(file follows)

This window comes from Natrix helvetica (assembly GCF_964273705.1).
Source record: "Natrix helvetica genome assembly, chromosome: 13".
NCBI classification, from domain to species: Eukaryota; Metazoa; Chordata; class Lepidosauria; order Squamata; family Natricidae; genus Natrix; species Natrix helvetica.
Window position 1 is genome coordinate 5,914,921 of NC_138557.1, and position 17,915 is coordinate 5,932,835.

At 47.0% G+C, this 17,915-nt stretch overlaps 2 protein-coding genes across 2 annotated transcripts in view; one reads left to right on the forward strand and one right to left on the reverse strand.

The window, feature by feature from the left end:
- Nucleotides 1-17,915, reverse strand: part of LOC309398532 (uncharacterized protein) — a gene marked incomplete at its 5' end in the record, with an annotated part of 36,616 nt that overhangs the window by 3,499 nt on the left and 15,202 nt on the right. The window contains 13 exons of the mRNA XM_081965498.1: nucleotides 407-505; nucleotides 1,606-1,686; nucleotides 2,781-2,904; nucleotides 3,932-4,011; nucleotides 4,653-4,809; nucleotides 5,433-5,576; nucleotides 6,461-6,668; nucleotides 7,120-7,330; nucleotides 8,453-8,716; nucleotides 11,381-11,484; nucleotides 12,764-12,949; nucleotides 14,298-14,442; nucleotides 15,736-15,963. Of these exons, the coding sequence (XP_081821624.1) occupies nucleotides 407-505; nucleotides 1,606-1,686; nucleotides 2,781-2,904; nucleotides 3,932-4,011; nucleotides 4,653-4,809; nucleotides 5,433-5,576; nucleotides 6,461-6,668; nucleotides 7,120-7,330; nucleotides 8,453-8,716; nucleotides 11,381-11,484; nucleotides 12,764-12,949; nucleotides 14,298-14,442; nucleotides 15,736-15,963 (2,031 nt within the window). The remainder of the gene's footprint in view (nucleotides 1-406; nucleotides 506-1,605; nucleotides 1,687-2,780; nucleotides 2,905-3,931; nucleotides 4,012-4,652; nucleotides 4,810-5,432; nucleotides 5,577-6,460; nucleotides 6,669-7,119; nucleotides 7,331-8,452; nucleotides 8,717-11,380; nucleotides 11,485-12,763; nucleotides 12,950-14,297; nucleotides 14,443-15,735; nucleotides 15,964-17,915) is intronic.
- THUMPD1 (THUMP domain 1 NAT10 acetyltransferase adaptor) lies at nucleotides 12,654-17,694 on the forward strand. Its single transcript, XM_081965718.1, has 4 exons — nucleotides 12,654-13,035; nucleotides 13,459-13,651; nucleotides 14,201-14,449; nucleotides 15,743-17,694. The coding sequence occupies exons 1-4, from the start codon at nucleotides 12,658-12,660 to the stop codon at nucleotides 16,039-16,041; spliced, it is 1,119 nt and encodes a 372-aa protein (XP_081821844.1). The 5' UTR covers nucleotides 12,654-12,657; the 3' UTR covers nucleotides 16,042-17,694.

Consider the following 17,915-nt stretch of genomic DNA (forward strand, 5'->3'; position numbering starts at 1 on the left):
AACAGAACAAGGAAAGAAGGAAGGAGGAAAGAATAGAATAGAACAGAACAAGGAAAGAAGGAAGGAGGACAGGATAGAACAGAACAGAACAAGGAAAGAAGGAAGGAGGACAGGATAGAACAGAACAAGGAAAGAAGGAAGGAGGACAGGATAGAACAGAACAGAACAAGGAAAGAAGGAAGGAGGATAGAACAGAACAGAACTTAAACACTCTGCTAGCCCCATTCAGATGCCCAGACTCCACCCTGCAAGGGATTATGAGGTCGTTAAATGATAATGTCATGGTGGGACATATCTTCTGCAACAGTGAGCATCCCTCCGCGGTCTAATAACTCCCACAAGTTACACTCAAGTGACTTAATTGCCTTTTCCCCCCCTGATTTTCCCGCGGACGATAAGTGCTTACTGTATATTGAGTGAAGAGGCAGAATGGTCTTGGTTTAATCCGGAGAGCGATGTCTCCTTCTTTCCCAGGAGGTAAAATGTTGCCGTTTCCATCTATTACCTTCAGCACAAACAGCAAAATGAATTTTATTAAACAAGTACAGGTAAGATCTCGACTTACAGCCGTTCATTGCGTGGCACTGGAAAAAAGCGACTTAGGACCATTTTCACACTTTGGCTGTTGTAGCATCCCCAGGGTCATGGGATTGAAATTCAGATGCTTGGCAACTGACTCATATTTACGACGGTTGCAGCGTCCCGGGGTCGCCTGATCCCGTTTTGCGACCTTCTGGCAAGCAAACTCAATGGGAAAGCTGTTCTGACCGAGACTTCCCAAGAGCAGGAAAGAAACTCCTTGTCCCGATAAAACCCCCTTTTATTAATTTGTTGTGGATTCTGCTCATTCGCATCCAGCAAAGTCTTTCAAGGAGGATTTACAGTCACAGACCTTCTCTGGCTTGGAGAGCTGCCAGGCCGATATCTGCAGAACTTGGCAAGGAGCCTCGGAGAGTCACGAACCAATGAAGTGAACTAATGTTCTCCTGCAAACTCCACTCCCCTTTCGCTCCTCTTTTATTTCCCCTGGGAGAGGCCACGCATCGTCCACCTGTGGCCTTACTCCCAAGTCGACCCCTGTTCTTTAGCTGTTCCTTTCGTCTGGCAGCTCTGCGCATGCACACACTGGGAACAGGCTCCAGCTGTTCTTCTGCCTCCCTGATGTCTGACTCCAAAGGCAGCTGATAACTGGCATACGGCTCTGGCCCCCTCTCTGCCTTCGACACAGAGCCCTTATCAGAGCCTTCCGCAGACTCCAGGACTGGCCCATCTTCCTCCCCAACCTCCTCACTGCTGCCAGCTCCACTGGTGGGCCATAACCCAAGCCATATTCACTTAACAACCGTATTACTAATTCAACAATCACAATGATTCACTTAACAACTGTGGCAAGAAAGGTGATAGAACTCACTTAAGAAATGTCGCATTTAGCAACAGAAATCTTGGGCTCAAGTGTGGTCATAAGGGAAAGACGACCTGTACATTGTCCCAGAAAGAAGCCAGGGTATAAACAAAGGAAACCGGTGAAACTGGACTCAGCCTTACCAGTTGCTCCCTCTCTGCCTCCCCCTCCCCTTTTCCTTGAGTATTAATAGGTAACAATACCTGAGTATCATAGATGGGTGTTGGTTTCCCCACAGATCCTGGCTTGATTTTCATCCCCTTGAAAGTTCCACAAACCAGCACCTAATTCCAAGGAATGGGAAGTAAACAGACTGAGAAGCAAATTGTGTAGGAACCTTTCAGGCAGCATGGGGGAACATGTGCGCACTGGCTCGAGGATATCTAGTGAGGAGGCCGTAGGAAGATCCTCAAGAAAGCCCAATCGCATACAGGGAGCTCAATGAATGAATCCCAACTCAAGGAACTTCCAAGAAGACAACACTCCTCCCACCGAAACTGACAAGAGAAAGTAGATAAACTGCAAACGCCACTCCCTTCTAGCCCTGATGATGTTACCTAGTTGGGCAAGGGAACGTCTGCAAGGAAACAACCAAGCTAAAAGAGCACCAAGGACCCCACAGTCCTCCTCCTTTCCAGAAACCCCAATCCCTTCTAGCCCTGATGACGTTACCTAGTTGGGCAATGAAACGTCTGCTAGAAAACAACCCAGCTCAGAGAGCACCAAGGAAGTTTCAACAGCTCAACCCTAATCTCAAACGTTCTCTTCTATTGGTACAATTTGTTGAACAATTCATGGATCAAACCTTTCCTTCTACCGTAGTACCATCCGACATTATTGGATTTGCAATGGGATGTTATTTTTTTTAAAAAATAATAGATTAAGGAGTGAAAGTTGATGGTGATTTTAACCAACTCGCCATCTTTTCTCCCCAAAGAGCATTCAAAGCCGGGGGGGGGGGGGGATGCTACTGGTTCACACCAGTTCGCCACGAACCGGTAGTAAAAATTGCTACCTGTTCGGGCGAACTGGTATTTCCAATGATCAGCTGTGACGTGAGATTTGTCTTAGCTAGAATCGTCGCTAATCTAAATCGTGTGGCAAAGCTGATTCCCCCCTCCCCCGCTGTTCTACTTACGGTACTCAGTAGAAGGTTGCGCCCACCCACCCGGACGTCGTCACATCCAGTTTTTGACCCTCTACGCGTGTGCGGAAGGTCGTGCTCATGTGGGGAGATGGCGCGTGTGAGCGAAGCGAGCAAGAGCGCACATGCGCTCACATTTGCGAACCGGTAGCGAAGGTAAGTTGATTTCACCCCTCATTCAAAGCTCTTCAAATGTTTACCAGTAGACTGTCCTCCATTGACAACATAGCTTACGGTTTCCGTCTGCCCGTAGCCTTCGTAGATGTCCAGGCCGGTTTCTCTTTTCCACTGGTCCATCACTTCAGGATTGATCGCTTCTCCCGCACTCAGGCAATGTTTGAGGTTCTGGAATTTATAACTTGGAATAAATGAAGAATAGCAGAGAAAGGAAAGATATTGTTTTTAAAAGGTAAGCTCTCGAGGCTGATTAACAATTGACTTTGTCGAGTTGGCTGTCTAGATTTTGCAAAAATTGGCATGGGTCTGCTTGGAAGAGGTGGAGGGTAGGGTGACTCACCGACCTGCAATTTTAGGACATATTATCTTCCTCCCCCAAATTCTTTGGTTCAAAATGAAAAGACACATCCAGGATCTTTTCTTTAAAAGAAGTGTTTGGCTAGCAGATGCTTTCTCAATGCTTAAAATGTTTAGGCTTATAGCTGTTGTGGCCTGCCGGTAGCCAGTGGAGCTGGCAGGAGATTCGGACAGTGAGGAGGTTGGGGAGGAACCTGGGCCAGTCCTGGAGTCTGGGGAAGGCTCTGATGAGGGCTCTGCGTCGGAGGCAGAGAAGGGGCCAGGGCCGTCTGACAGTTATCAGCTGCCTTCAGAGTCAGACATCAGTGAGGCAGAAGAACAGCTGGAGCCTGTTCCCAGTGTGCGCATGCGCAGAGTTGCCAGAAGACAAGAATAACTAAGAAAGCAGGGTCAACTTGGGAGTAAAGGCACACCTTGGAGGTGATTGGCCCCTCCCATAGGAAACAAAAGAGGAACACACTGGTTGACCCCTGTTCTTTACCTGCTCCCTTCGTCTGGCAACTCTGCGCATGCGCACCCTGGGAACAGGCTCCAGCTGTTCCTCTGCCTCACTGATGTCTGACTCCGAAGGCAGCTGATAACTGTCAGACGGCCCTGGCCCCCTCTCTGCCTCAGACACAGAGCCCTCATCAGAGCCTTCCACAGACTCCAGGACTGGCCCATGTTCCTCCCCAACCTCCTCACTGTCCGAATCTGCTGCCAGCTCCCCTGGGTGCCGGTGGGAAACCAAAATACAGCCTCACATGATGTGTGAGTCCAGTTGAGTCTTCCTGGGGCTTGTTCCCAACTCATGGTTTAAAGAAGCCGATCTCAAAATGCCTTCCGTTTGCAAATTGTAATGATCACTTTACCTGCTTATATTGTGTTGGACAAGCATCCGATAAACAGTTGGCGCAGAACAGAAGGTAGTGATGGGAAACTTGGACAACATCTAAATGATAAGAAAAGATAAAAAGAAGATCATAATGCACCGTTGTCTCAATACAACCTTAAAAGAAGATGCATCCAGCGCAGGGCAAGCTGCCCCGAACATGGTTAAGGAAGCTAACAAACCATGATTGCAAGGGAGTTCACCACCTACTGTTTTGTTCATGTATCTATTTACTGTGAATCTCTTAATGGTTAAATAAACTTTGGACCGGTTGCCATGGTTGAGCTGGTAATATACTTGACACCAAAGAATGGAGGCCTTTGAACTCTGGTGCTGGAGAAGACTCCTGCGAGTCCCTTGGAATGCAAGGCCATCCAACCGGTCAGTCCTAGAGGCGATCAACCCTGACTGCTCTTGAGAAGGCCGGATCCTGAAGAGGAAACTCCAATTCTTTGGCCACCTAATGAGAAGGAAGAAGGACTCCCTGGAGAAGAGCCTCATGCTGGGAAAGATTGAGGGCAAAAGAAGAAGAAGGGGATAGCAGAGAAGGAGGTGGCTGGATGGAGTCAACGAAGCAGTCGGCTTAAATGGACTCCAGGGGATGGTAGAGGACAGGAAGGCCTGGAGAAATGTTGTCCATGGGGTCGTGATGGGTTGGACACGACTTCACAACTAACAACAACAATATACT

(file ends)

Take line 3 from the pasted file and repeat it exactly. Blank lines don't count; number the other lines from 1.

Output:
NCBI classification, from domain to species: Eukaryota; Metazoa; Chordata; class Lepidosauria; order Squamata; family Natricidae; genus Natrix; species Natrix helvetica.